Now more than ever, fostering connections creates stronger ties and deepens company culture overall. Feelings of belonging aid in positive employee retention. The Employee Experience Index found that employees who feel a deeper connection both with their peers and management experience higher rates of retention at 44% versus those who don’t (21% retention). Simply put, connections matter.
This leads us to our final key ingredient of a healthy company culture: celebration.
We’re all busy, and we often forget to celebrate the wins. Or we wait to celebrate only the big things, like winning the big deal or finishing a large project.
Organizations need to focus on celebrating the little victories along the way, too. When we talk about celebration, it doesn’t always have to come in the form of a promotion or merit increase, but it must be sincere.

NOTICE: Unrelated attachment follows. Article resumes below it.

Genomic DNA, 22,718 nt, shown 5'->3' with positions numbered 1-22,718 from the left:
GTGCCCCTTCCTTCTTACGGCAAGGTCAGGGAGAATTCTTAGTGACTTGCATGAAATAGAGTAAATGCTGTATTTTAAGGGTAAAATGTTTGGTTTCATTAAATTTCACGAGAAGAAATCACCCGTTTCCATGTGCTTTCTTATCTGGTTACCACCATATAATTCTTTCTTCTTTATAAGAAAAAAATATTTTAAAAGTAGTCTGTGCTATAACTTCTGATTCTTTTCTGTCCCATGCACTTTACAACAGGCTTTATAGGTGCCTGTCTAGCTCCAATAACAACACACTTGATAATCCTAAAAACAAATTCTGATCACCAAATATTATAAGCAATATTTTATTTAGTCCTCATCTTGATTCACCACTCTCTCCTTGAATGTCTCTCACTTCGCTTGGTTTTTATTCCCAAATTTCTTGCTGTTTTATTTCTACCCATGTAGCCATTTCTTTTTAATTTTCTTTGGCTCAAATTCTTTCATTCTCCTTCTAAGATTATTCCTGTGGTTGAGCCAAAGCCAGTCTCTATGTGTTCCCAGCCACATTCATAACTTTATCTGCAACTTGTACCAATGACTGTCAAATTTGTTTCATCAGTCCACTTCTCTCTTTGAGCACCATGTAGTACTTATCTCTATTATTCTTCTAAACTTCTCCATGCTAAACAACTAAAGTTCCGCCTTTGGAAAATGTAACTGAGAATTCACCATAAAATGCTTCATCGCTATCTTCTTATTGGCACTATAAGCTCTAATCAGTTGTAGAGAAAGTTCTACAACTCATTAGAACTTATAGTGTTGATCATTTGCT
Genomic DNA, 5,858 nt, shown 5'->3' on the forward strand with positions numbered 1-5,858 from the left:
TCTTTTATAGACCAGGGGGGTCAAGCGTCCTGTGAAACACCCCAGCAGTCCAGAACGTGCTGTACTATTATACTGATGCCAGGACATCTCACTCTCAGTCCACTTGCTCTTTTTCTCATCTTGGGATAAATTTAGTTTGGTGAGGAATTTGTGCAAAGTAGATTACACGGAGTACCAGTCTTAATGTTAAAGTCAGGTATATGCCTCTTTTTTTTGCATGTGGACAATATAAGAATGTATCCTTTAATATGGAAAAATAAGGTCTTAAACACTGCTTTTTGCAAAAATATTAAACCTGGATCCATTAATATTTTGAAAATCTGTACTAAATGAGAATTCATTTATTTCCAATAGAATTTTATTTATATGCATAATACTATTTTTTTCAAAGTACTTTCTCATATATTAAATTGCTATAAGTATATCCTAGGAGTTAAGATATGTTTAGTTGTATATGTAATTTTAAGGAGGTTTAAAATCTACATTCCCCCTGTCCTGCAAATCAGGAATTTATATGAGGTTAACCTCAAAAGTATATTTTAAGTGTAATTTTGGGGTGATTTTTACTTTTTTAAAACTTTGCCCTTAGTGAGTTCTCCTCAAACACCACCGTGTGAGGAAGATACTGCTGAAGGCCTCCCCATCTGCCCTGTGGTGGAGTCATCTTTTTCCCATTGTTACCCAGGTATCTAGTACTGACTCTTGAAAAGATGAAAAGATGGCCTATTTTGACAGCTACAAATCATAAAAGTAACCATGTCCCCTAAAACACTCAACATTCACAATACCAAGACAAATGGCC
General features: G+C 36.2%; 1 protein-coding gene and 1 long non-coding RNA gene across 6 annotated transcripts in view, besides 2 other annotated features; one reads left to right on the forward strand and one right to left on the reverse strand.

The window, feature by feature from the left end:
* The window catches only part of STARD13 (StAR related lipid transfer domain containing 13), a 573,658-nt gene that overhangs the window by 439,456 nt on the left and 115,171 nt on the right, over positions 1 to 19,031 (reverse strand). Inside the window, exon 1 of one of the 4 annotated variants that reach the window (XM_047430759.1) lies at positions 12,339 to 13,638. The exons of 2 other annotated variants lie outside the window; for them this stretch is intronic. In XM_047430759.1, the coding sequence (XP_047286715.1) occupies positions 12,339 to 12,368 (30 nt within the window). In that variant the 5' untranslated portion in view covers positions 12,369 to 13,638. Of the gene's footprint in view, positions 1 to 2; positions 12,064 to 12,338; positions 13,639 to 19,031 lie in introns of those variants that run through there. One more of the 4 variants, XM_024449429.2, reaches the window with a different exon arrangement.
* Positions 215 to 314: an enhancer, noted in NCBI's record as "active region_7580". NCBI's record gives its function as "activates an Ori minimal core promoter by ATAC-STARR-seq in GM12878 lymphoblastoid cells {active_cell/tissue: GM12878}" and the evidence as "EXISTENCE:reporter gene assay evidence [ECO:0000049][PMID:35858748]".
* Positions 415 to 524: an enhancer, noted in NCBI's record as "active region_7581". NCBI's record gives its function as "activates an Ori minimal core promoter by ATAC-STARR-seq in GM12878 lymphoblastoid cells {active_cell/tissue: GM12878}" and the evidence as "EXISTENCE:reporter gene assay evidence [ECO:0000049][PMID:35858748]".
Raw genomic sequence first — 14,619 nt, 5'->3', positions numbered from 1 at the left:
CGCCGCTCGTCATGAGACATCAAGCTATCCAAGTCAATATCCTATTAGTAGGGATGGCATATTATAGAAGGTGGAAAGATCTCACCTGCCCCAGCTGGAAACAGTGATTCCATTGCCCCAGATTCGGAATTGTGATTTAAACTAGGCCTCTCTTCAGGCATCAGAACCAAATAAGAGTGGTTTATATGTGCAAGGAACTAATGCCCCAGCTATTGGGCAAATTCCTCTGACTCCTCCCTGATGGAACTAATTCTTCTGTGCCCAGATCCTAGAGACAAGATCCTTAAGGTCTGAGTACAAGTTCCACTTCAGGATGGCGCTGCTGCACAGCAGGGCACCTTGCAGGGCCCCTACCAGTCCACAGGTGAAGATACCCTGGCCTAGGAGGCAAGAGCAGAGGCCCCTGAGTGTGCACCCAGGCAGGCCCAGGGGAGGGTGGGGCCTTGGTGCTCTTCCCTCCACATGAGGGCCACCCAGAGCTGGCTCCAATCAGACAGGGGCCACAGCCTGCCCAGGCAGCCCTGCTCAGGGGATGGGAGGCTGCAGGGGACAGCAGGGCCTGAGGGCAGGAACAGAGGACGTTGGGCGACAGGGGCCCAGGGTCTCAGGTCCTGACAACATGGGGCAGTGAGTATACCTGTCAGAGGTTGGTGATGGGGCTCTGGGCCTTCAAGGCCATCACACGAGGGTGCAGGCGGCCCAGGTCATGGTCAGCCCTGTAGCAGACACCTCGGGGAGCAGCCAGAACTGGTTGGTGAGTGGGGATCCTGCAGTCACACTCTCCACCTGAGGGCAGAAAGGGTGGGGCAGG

A simple card mailed to an employee that says, “Hey, thanks! You really made a difference when you…” can go a long way. We just talked about the need to belong and connect. By building a culture of celebration we can hopefully create an environment of greater social support.
A culture of celebration includes benefits such as deeper employee engagement and higher productivity by making employees feel they are part of a group working towards shared goals. The social exchange that comes from celebration reduces conflict, deepens empathy, and boosts trust.
Taking a moment to celebrate a small win can go a long way. Recognizing when someone goes above and beyond can raise levels of commitment, trust, and resilience. And most importantly, regular organizational celebrations typically make employees happier in their job, which reduces isolation and cultivates relationships – and this contributes to their desire to be more productive at work.
Empower your leaders with resources and language to celebrate their teams. Create channels dedicated to celebration and carve out time from team meetings to highlight key wins and milestone moments. Create awards to celebrate when employees go above and beyond in support of your company values.